Elliott Sharp's Larynx is a composition for Orchestra Carbon, commissioned for the Brooklyn Academy of Music's Next Wave Festival and first performed in November 1987. In this instance, Orchestra Carbon incorporates the whole of the Soldier String Quartet, four drummers are also employed, as are trumpet and two trombones, and Sharp himself is quite prominent throughout on guitar, sax, clarinet, and playing a sampler. A rank of Sharp-invented instruments wryly referred to as "slabs" and "pantars" are utilized as secondary instruments. The music is very dense and multilayered, and this studio recording, made prior to the performance, was made in layers throughout the months of June and October 1987. Sharp recorded it a layer at a time, all out of sequence, working when he was able to get a little money to record some more parts of it. Sharp's compositional strategies for Larynx are laid out in detail in liner notes published at www.neos-music.com, the website for the German label Neos that has reissued this work as the third volume within a retrospective series of Elliott Sharp's pieces; Larynx originally appeared as an LP on the SST label in 1988. Such strategies draw from the example of fractal geometry, tunings derived from the Fibonacci Series, and the comparatively simple idea that each of Larynx's six movements would consist of a main section followed by an interlude that would lead to the next main section.
Sharp achieved several intriguing results in creating Larynx; although prior to Larynx Philip Glass had built up compositions intended for live performance in the recording studio rather than on a piece of paper, Glass wasn't dealing with widely ranging sound sources that were by their nature incompatible, as was Sharp. When the work in the studio was done, he only needed to recompile the strategies employed for the recording to mount the live performance that, according to Sharp, "took on a life of its own." While Sharp is correct in his deduction that the effect of Larynx derives from the collision between the fractal geometry and Fibonacci-derived elements, that's not what listeners will hear when they put in the disc. Larynx is a joyous thicket of chaos that nonetheless contains many thousands of easily distinguishable details; while it is definitely intense, challenging, and even a little menacing, Larynx never sounds lost in unfamiliar territory -- its path of trajectory is always clear and pointed ahead. The transitions through the interludes are dramatic and immediately noticeable; the interlude in Larynx 4 is particularly effective as it changes the whole atmosphere of the movement. Parts of it are like trundling through a video game jungle made up of anthropomorphic transistor parts, one part is like traveling through a giant corrugated metal pipe caught in some interplanetary downpour. No matter where you are, you always feel like you're going somewhere amid the palpitating rhythms, some wacky noises that wouldn't be out of place in Spike Jones, Sharp's clattering guitar and countless details. All of these elements are so seamlessly welded together that though at first Larynx appears dense and massy in the macroscopic view, the microscope reveals its inner workings, different ones each time it is heard.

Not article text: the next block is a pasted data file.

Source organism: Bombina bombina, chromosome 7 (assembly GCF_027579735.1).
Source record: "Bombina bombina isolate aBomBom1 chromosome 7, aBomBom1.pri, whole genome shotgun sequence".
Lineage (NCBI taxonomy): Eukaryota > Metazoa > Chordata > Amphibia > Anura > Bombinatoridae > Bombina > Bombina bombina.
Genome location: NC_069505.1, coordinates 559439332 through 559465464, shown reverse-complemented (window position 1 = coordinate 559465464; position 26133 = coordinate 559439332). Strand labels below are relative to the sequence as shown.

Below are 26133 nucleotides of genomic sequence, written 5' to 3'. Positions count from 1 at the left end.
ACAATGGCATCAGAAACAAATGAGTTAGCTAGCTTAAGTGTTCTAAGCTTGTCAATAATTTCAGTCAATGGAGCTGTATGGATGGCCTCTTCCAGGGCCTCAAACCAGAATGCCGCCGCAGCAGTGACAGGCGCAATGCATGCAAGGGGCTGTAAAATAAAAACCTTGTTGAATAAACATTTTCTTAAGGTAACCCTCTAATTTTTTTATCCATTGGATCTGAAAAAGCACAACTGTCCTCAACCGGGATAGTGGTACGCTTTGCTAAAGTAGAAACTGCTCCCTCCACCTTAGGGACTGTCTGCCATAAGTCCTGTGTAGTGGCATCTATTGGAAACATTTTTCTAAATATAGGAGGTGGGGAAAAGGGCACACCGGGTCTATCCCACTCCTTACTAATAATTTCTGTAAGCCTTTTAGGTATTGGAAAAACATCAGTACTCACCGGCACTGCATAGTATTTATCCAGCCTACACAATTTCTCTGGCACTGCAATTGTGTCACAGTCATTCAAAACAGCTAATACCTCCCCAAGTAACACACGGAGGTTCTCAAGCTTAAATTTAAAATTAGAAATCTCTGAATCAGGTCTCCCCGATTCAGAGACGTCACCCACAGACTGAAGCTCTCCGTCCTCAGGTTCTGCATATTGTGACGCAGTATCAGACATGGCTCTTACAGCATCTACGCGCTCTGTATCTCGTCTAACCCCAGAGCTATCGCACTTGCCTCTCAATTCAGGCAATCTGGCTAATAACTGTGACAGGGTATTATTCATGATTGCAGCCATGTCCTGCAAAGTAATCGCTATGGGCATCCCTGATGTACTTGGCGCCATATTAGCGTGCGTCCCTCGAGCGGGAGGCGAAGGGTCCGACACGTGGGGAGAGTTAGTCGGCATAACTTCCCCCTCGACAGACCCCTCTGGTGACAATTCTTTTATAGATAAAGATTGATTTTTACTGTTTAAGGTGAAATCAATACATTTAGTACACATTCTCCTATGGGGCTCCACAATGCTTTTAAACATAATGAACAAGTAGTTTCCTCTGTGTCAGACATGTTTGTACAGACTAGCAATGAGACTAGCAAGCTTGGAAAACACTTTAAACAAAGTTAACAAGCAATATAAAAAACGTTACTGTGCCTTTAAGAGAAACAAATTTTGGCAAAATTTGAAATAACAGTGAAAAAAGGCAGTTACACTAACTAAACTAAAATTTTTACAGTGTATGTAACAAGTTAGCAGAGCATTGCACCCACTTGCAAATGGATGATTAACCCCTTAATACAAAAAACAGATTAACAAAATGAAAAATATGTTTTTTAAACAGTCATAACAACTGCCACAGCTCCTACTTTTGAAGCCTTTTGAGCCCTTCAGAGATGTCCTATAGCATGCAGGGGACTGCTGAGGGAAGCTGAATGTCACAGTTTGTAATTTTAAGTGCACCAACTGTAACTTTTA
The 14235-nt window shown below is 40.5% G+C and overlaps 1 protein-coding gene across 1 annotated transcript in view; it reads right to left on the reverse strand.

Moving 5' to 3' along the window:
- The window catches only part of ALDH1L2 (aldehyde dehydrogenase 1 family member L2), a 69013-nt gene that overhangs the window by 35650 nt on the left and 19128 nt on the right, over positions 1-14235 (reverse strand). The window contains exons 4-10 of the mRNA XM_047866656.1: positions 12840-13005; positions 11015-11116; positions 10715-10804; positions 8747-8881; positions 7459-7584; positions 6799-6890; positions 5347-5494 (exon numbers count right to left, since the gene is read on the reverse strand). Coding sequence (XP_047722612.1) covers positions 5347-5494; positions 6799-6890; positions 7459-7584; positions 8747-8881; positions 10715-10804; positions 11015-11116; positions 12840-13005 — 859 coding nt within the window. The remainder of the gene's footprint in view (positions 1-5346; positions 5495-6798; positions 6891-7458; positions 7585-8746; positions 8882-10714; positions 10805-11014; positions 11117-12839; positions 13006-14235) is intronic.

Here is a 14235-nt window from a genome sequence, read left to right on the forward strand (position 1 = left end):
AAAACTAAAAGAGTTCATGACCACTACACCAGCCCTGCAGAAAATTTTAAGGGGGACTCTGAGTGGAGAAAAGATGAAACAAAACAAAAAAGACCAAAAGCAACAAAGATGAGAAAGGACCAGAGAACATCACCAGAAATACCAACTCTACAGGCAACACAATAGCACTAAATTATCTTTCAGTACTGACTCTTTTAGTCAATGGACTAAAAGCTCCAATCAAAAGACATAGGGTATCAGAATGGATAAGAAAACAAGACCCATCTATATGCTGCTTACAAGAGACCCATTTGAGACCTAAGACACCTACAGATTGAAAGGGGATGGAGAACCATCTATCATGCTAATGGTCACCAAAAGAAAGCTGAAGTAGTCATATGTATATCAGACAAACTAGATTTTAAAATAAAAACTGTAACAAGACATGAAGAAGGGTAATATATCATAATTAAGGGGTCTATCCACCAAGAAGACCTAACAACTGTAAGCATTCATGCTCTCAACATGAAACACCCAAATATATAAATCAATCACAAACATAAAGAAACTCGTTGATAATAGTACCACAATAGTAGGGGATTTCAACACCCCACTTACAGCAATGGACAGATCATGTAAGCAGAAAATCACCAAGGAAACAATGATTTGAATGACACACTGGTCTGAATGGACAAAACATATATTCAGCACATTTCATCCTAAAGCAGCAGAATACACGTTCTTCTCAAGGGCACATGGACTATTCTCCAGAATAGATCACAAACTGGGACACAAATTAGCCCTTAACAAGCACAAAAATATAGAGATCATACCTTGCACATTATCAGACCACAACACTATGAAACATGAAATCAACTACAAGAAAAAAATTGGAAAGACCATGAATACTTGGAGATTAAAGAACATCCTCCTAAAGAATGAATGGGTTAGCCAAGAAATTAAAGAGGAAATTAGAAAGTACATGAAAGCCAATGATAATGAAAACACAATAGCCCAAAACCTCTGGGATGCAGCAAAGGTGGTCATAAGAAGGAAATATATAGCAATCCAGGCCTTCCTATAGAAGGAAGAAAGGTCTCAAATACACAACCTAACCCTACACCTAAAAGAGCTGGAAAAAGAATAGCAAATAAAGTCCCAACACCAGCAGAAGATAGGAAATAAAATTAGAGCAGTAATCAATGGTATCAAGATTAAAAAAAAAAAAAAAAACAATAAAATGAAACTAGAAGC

While Larynx makes use of tools associated with pop music, this sure ain't rock or even free-form jazz -- Larynx is its own musical organism. This Neos re-release is a classy and high-quality package; one is glad to see this key work of the New York "Downtown" school available once again.